240-Year-Old Nautical Maps Reveal How Different Florida's Coral Reefs Used to Be

By Maddie Stone on at

Old sailor’s tales about the seas being so full of fish you could walk on them, or oysters the size of frisbees, tend to inspire scepticism today, and for good reason—most of us have very little direct experience with the oceans, except for the occasional news article about how we’ve screwed it up beyond repair. But the oceans of yesteryear really were more plentiful than they are today, and a new analysis of 240-year-old nautical charts hints at just how dramatically things have changed.

A first-of-its-kind comparison of 18th century British nautical charts with modern coral reef databases suggests that reefs were far more widespread throughout the Florida Keys (a string of tropical islands stretching about 120 miles off the southern tip of Florida) several centuries ago, particularly along coastlines and in Florida Bay. It’s a finding that could have implications for reef conservation and restoration, prompting ecologists to rethink what constitutes an ‘undisturbed’ ecosystem. And it all started when historical ecologist Loren McClenachan became captivated by a weathered old map she stumbled upon at the British Admiralty Archives some ten years back.

“I actually had [a copy of] it on my wall for a while,” McClenachan told Gizmodo, explaining how the map, part of a pair of nautical charts of the northern and southern Keys created by cartographer George Gauld for the British Admiralty between 1773 and 1775, seemed to contain troves of ecological information—including notations of coral and sea grass cover.

“It was made while the Brits owned the Florida Keys,” McClenachan explained. “Part of the expansion of their empire was to get really good at sailing, and they knew that other ships—Spanish ones—had crashed,” in this area. “My understanding is that Gauld wanted to continue the mapping, but 1776 happened and he was driven out by pirates,” she added.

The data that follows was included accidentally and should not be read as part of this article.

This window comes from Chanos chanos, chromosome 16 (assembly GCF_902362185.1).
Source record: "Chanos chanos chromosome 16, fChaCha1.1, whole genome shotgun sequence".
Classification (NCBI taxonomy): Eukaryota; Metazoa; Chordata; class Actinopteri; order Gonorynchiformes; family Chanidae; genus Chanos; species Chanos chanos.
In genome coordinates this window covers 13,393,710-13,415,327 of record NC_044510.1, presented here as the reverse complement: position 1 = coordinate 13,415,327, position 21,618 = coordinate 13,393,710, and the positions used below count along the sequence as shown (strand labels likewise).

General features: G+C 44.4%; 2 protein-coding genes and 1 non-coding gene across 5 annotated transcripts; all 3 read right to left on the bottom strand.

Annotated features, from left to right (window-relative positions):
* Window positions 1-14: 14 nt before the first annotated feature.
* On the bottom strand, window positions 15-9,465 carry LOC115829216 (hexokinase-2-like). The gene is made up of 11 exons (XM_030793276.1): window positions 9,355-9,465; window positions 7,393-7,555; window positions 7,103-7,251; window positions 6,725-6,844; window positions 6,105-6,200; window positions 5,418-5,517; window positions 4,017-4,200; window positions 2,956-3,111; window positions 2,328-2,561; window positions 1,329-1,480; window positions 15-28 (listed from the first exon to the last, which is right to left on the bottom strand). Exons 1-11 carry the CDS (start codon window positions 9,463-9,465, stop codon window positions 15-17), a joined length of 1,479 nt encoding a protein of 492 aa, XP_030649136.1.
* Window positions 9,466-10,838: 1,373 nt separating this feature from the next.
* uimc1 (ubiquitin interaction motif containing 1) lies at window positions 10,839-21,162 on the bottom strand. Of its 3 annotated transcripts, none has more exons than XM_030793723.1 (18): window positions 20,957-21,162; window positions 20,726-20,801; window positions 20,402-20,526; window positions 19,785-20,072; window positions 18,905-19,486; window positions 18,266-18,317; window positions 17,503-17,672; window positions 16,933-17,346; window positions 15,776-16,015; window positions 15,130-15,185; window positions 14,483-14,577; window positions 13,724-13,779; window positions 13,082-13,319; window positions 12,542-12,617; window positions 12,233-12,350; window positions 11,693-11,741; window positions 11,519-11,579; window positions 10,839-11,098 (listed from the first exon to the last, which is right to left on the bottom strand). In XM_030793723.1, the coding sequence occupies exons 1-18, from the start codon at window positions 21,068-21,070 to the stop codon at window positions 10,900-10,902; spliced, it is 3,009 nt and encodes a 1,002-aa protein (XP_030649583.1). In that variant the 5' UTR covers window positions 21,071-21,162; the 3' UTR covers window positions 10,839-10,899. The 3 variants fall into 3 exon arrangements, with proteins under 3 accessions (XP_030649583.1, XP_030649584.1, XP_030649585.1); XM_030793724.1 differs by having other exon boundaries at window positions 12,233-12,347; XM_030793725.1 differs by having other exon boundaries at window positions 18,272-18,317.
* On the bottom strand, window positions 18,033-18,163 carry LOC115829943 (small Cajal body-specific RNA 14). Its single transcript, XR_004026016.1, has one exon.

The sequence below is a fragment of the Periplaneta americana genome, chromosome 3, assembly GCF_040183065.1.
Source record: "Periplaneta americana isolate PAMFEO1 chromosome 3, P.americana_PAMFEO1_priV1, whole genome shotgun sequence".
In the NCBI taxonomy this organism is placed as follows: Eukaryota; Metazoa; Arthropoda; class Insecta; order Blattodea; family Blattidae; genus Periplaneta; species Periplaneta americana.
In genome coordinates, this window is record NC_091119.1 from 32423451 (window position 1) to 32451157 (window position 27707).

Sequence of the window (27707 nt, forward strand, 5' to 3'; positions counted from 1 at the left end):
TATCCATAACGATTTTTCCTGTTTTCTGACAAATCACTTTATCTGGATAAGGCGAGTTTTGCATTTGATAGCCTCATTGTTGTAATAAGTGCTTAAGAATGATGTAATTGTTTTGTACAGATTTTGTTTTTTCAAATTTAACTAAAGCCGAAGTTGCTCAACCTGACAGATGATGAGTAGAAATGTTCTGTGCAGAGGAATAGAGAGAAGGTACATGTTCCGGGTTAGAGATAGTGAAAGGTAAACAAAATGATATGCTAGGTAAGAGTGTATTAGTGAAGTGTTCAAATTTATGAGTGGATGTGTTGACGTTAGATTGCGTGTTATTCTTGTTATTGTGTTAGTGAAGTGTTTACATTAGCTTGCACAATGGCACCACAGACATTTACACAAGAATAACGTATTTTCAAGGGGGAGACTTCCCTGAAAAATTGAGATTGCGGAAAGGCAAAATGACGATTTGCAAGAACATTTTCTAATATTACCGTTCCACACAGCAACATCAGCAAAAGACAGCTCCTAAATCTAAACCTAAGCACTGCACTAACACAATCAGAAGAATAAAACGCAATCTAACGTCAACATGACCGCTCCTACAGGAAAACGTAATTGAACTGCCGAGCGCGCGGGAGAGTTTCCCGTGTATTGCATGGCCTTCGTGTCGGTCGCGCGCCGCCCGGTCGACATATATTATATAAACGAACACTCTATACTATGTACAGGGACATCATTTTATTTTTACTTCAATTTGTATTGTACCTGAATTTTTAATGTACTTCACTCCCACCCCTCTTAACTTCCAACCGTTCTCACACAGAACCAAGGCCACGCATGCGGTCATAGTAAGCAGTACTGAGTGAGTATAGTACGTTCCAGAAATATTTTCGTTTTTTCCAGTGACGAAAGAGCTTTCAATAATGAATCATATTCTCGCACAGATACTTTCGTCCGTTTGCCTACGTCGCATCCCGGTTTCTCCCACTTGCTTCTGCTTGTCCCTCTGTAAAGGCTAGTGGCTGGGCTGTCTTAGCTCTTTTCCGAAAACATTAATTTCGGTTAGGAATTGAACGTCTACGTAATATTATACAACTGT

Nautical Chart from the Florida Keys, 1775. Image: Loren McClenachan

By comparing Gauld’s maps with modern coral cover information from several databases, McClenachan and her colleagues arrived at a bleak conclusion: roughly half of the seafloor occupied by corals in the vicinity of the Florida Keys during the late 18th century is no longer there. Much of the dieback seems to have occurred in Florida Bay (where coral cover was an estimated 88 per cent higher in the late 18th century) and close to shorelines (an estimated 69 per cent higher per Gauld’s maps).

Importantly, this suggests recent estimates of coral dieback in the Keys, derived from data collected in the 1970s, ‘80s, and ‘90s, grossly underestimate the degree to which these ecosystems have receded, according to the research published this week in Science Advances.

“We’ve really lost these near shore reefs—lots of them probably disappeared before we even started studying them in the water,” McClenachan said. She suspects the dieoff patterns are due to greater human disturbance close to shorelines, and in the case of Florida Bay, changes following the widespread drainage of the Everglades in the early 20th century.

Of course, there are plenty of caveats. This study only compared two nautical charts from a single time point in the 18th century to a much more detailed modern record—we have to fill in the intervening centuries with educated guesswork. What’s more, Gauld’s charts don’t distinguish between dead coral and live coral, nor do they contain coral absence data. We have no way of knowing if areas where Gauld marked no coral truly lacked reefs, or if he simply never visited these places to find out.

I’ve reached out to several coral biologists to see if they have any other thoughts about the merits or limitations of the study, and will update this post if I hear back.

Even just qualitatively speaking, though, snapshots into the past like this can be illuminating. “I think it’s a shifting baseline story—it puts the modern declines,” due to ocean acidification, climate change, development and pollution, “in context,” McClenachan said. Perhaps, places that we presume have always been coral-free used to host vibrant reefs. “In terms of restoration, knowing where coral used to be is useful.”

Personally, I can’t help but wonder how many old sailor’s tales we’ve written off as legend have a nugget of truth at their centre. [Science Advances]